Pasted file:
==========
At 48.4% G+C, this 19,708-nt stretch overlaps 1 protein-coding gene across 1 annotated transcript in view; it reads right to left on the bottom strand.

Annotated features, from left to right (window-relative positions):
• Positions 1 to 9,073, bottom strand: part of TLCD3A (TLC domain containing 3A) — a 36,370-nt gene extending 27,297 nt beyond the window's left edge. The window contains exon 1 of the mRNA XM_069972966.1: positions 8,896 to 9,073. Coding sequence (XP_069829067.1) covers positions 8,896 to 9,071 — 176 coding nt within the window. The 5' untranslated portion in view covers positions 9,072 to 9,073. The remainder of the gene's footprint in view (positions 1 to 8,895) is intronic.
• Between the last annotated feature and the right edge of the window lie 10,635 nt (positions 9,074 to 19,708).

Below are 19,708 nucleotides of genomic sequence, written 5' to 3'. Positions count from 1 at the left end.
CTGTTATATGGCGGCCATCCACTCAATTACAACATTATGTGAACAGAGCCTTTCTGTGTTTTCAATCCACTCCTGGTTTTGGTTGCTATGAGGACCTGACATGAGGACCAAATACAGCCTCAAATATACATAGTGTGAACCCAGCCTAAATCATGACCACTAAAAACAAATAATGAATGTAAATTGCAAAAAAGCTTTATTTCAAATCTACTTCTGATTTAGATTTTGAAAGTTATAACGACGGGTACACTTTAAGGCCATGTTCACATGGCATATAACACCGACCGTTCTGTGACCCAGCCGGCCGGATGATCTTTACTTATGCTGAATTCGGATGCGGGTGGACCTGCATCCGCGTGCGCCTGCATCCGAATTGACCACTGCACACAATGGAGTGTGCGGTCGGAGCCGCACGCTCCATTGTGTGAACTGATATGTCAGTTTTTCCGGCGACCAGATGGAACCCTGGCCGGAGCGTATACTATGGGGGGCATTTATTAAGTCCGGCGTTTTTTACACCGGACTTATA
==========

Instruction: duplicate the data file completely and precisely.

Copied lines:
At 48.4% G+C, this 19,708-nt stretch overlaps 1 protein-coding gene across 1 annotated transcript in view; it reads right to left on the bottom strand.

Annotated features, from left to right (window-relative positions):
• Positions 1 to 9,073, bottom strand: part of TLCD3A (TLC domain containing 3A) — a 36,370-nt gene extending 27,297 nt beyond the window's left edge. The window contains exon 1 of the mRNA XM_069972966.1: positions 8,896 to 9,073. Coding sequence (XP_069829067.1) covers positions 8,896 to 9,071 — 176 coding nt within the window. The 5' untranslated portion in view covers positions 9,072 to 9,073. The remainder of the gene's footprint in view (positions 1 to 8,895) is intronic.
• Between the last annotated feature and the right edge of the window lie 10,635 nt (positions 9,074 to 19,708).

Below are 19,708 nucleotides of genomic sequence, written 5' to 3'. Positions count from 1 at the left end.
CTGTTATATGGCGGCCATCCACTCAATTACAACATTATGTGAACAGAGCCTTTCTGTGTTTTCAATCCACTCCTGGTTTTGGTTGCTATGAGGACCTGACATGAGGACCAAATACAGCCTCAAATATACATAGTGTGAACCCAGCCTAAATCATGACCACTAAAAACAAATAATGAATGTAAATTGCAAAAAAGCTTTATTTCAAATCTACTTCTGATTTAGATTTTGAAAGTTATAACGACGGGTACACTTTAAGGCCATGTTCACATGGCATATAACACCGACCGTTCTGTGACCCAGCCGGCCGGATGATCTTTACTTATGCTGAATTCGGATGCGGGTGGACCTGCATCCGCGTGCGCCTGCATCCGAATTGACCACTGCACACAATGGAGTGTGCGGTCGGAGCCGCACGCTCCATTGTGTGAACTGATATGTCAGTTTTTCCGGCGACCAGATGGAACCCTGGCCGGAGCGTATACTATGGGGGGCATTTATTAAGTCCGGCGTTTTTTACACCGGACTTATA